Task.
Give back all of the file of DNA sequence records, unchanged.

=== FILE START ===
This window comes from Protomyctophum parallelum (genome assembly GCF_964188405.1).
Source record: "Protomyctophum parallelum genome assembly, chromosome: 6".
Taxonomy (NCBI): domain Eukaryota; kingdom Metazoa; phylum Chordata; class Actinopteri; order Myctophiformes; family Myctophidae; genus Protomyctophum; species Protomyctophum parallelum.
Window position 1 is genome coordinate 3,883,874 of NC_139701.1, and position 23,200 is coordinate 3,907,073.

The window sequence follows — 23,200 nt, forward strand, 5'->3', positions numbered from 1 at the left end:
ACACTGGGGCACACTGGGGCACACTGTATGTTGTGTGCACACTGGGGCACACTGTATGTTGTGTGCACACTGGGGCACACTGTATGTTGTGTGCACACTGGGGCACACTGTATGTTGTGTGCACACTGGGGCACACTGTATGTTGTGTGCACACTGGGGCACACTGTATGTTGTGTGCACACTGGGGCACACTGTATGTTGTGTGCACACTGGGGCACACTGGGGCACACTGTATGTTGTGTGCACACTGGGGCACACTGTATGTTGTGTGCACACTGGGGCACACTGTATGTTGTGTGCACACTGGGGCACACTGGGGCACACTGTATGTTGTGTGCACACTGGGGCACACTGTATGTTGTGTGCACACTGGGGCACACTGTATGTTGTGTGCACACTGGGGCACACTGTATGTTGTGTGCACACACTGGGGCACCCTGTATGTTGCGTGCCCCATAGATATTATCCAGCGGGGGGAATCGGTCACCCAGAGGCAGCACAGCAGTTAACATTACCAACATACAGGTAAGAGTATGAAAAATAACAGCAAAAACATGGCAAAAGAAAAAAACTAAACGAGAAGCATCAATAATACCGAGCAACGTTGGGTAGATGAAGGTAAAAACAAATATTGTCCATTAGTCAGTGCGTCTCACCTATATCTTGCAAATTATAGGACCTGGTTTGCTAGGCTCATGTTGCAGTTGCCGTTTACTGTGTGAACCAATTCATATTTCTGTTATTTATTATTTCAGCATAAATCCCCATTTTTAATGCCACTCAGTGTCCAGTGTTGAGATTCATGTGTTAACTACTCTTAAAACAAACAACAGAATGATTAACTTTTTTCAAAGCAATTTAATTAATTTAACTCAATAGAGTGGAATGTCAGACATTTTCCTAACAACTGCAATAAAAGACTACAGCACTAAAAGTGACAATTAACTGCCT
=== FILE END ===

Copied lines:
This window comes from Protomyctophum parallelum (genome assembly GCF_964188405.1).
Source record: "Protomyctophum parallelum genome assembly, chromosome: 6".
Taxonomy (NCBI): domain Eukaryota; kingdom Metazoa; phylum Chordata; class Actinopteri; order Myctophiformes; family Myctophidae; genus Protomyctophum; species Protomyctophum parallelum.
Window position 1 is genome coordinate 3,883,874 of NC_139701.1, and position 23,200 is coordinate 3,907,073.

The window sequence follows — 23,200 nt, forward strand, 5'->3', positions numbered from 1 at the left end:
ACACTGGGGCACACTGGGGCACACTGTATGTTGTGTGCACACTGGGGCACACTGTATGTTGTGTGCACACTGGGGCACACTGTATGTTGTGTGCACACTGGGGCACACTGTATGTTGTGTGCACACTGGGGCACACTGTATGTTGTGTGCACACTGGGGCACACTGTATGTTGTGTGCACACTGGGGCACACTGTATGTTGTGTGCACACTGGGGCACACTGGGGCACACTGTATGTTGTGTGCACACTGGGGCACACTGTATGTTGTGTGCACACTGGGGCACACTGTATGTTGTGTGCACACTGGGGCACACTGGGGCACACTGTATGTTGTGTGCACACTGGGGCACACTGTATGTTGTGTGCACACTGGGGCACACTGTATGTTGTGTGCACACTGGGGCACACTGTATGTTGTGTGCACACACTGGGGCACCCTGTATGTTGCGTGCCCCATAGATATTATCCAGCGGGGGGAATCGGTCACCCAGAGGCAGCACAGCAGTTAACATTACCAACATACAGGTAAGAGTATGAAAAATAACAGCAAAAACATGGCAAAAGAAAAAAACTAAACGAGAAGCATCAATAATACCGAGCAACGTTGGGTAGATGAAGGTAAAAACAAATATTGTCCATTAGTCAGTGCGTCTCACCTATATCTTGCAAATTATAGGACCTGGTTTGCTAGGCTCATGTTGCAGTTGCCGTTTACTGTGTGAACCAATTCATATTTCTGTTATTTATTATTTCAGCATAAATCCCCATTTTTAATGCCACTCAGTGTCCAGTGTTGAGATTCATGTGTTAACTACTCTTAAAACAAACAACAGAATGATTAACTTTTTTCAAAGCAATTTAATTAATTTAACTCAATAGAGTGGAATGTCAGACATTTTCCTAACAACTGCAATAAAAGACTACAGCACTAAAAGTGACAATTAACTGCCT